There's been a mysterious rise in ozone-destroying emissions

Cesar Mills
May 17, 2018

Though production of CFCs was phased out by the Montreal Protocol, a large reservoir of CFC-11 exists today primarily contained in foam insulation in buildings, and appliances manufactured before the mid-1990s. A US observatory in Hawaii found CFC-11 mixed in with other gases that were characteristic of a source coming from somewhere in east Asia, but scientists could not narrow the source down any further.

These could hamper the recovery of the ozone hole and worsen climate change.

They were also used as propellants in aerosol sprays and in solvents.

Scientists identify mysterious rise of Ozone-destroying chemicals.

Last fall, it was reported that the hole in the Earth's ozone layer had shrunk to its smallest size since 1988, which was great news.

The decline in the atmosphere of an ozone-depleting chemical banned by the Montreal Protocol has recently slowed by half, suggesting a serious violation of the 196-nation treaty, researchers revealed Wednesday.

And so successful has Montreal been that scientists have spoken of a recovery being under way. "This suggests unreported new production". Though concentrations of CFC11 in the atmosphere are still declining, they're declining more slowly than they would if there were no new sources, Montzka said.

The forbidden emissions, ozone-depleting chemicals grow, said Wednesday a group of scientists, suggesting that someone may secretly produce a pollutant in violation of worldwide agreements.

The researchers show that CFC-11 levels, measured at a number of remote monitoring sites around the world, decreased in line with expectations between 2002 and 2011.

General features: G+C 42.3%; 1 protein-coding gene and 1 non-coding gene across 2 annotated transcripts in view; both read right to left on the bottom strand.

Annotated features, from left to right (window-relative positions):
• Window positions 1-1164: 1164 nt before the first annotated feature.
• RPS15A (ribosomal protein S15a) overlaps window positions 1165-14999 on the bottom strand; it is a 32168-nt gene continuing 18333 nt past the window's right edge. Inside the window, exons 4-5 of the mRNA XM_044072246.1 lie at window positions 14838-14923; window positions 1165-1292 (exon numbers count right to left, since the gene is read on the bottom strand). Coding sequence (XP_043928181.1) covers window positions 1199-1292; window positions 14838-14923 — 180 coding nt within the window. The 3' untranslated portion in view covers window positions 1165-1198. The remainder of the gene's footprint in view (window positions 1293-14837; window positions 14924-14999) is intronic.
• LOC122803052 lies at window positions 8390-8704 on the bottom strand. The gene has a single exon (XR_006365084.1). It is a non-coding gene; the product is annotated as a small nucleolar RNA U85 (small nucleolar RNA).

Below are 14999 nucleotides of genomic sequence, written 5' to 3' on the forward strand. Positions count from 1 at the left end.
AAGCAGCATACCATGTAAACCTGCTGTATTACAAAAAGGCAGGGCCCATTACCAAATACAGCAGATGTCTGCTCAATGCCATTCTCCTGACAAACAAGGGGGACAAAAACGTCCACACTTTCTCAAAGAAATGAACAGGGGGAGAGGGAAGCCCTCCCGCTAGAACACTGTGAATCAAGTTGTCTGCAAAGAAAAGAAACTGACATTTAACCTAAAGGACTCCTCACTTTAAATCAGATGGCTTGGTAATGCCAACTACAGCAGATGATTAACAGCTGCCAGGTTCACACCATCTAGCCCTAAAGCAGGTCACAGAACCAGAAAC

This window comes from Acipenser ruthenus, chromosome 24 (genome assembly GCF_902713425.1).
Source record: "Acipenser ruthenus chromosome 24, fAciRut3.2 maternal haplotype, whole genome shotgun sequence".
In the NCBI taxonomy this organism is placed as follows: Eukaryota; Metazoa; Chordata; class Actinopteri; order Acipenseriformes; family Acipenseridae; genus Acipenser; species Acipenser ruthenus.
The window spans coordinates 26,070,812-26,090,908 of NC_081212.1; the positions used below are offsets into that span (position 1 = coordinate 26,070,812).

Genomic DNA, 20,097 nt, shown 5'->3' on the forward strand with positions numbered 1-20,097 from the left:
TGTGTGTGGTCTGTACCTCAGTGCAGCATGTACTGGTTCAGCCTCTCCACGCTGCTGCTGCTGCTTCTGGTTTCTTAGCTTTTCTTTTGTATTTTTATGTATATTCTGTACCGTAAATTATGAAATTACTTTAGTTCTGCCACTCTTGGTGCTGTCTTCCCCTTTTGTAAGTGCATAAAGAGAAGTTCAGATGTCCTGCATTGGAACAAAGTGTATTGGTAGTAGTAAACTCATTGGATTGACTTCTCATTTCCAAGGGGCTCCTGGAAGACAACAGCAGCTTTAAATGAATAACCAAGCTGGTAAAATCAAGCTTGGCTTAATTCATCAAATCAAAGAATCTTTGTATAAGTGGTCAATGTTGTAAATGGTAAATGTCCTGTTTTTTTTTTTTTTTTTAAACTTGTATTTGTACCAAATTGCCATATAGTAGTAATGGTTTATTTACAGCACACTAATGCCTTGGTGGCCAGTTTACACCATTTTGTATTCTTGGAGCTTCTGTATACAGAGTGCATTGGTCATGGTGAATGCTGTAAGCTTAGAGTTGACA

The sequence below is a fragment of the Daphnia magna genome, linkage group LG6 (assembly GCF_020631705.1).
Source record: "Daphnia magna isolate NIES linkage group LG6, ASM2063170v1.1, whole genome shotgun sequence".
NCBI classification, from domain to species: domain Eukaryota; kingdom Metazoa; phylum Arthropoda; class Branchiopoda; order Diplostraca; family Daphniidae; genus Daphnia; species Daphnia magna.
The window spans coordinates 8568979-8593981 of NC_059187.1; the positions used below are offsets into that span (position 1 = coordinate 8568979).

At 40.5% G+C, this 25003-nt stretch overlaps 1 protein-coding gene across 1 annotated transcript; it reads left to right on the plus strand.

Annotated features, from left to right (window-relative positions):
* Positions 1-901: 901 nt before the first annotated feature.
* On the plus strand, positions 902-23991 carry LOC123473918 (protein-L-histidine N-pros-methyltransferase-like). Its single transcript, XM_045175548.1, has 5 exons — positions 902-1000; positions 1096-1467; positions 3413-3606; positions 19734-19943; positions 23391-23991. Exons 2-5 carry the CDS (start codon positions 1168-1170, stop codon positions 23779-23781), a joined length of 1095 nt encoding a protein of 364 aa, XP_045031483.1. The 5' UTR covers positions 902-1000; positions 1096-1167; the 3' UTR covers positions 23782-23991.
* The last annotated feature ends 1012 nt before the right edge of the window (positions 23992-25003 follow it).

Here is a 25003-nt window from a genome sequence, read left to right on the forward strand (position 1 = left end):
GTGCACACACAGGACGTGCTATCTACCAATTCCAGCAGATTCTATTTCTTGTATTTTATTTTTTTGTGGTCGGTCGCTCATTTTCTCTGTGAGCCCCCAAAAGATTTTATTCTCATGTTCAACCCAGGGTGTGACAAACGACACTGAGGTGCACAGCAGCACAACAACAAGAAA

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"In the end, we concluded that it's most likely that someone may be producing the CFC-11 that's escaping to the atmosphere", said Montzka. It was an global treaty called the Montreal Protocol, and it worked. "We know of no production even for intermediary or side products".

And it seems to be new production on a huge scale. The chemical can be a byproduct in other chemical manufacturing, but it is supposed to be captured and recycled.

"It's disappointing, I would not have expected it to happen", said Dr Michaela Hegglin from Reading University, UK, who was not involved in the study.

"The newer substances that are out there, the replacements for CFC-11, might be more hard or expensive for some countries to produce or get at".

"I hope that somehow the global community can put pressure on South East Asian countries, maybe China, to go and look at whether they can get more information on where the emissions come from".

"They're going to find the culprits".

However, if no action is taken on the new source of emissions, it could be highly significant.

"It is therefore imperative that this finding be discussed at the next Ministerial meeting of Governments given recovery of the ozone layer is dependent on all countries complying with the Montreal Protocol (and its adjustments and amendments) with emissions globally dropping to zero".

Other reports by GizPress

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